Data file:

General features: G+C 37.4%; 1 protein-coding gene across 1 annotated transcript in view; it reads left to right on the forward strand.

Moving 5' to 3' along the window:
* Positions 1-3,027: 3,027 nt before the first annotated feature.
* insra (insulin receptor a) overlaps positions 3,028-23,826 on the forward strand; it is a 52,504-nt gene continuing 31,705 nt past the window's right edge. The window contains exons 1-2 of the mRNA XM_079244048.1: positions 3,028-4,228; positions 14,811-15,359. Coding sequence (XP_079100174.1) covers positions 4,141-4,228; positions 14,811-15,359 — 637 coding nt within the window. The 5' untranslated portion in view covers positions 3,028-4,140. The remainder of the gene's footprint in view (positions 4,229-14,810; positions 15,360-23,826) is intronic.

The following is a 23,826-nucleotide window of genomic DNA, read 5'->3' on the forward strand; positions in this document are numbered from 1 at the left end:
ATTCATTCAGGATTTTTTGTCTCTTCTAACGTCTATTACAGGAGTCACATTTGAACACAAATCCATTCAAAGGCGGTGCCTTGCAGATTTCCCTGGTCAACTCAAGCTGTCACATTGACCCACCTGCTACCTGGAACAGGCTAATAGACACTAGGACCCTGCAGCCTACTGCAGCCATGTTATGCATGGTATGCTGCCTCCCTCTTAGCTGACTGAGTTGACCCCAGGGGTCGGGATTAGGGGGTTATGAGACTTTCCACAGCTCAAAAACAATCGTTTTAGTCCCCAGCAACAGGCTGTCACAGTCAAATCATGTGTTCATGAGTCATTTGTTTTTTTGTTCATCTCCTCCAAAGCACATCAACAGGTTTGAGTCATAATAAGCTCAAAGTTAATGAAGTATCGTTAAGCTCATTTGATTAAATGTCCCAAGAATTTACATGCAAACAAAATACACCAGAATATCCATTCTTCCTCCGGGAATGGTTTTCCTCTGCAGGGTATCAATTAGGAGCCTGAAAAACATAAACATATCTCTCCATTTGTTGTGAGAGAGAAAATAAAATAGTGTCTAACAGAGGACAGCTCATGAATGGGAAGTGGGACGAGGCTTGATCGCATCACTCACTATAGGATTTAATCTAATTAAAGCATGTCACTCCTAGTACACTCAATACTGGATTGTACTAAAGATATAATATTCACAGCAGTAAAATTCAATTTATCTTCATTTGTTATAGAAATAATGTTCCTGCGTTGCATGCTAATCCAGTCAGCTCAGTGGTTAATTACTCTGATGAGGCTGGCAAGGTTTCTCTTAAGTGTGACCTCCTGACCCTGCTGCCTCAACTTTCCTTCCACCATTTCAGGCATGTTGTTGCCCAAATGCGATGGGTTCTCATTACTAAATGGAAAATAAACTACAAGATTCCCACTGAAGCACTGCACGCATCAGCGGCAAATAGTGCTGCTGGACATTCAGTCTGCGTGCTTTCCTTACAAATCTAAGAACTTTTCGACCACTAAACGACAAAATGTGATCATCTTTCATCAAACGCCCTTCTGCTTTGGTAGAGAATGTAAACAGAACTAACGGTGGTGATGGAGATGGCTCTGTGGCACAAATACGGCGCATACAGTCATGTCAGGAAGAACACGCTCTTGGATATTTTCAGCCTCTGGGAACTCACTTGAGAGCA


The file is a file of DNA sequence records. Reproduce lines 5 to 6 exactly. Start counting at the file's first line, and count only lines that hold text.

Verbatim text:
The following is a 23,826-nucleotide window of genomic DNA, read 5'->3' on the forward strand; positions in this document are numbered from 1 at the left end:
ATTCATTCAGGATTTTTTGTCTCTTCTAACGTCTATTACAGGAGTCACATTTGAACACAAATCCATTCAAAGGCGGTGCCTTGCAGATTTCCCTGGTCAACTCAAGCTGTCACATTGACCCACCTGCTACCTGGAACAGGCTAATAGACACTAGGACCCTGCAGCCTACTGCAGCCATGTTATGCATGGTATGCTGCCTCCCTCTTAGCTGACTGAGTTGACCCCAGGGGTCGGGATTAGGGGGTTATGAGACTTTCCACAGCTCAAAAACAATCGTTTTAGTCCCCAGCAACAGGCTGTCACAGTCAAATCATGTGTTCATGAGTCATTTGTTTTTTTGTTCATCTCCTCCAAAGCACATCAACAGGTTTGAGTCATAATAAGCTCAAAGTTAATGAAGTATCGTTAAGCTCATTTGATTAAATGTCCCAAGAATTTACATGCAAACAAAATACACCAGAATATCCATTCTTCCTCCGGGAATGGTTTTCCTCTGCAGGGTATCAATTAGGAGCCTGAAAAACATAAACATATCTCTCCATTTGTTGTGAGAGAGAAAATAAAATAGTGTCTAACAGAGGACAGCTCATGAATGGGAAGTGGGACGAGGCTTGATCGCATCACTCACTATAGGATTTAATCTAATTAAAGCATGTCACTCCTAGTACACTCAATACTGGATTGTACTAAAGATATAATATTCACAGCAGTAAAATTCAATTTATCTTCATTTGTTATAGAAATAATGTTCCTGCGTTGCATGCTAATCCAGTCAGCTCAGTGGTTAATTACTCTGATGAGGCTGGCAAGGTTTCTCTTAAGTGTGACCTCCTGACCCTGCTGCCTCAACTTTCCTTCCACCATTTCAGGCATGTTGTTGCCCAAATGCGATGGGTTCTCATTACTAAATGGAAAATAAACTACAAGATTCCCACTGAAGCACTGCACGCATCAGCGGCAAATAGTGCTGCTGGACATTCAGTCTGCGTGCTTTCCTTACAAATCTAAGAACTTTTCGACCACTAAACGACAAAATGTGATCATCTTTCATCAAACGCCCTTCTGCTTTGGTAGAGAATGTAAACAGAACTAACGGTGGTGATGGAGATGGCTCTGTGGCACAAATACGGCGCATACAGTCATGTCAGGAAGAACACGCTCTTGGATATTTTCAGCCTCTGGGAACTCACTTGAGAGCA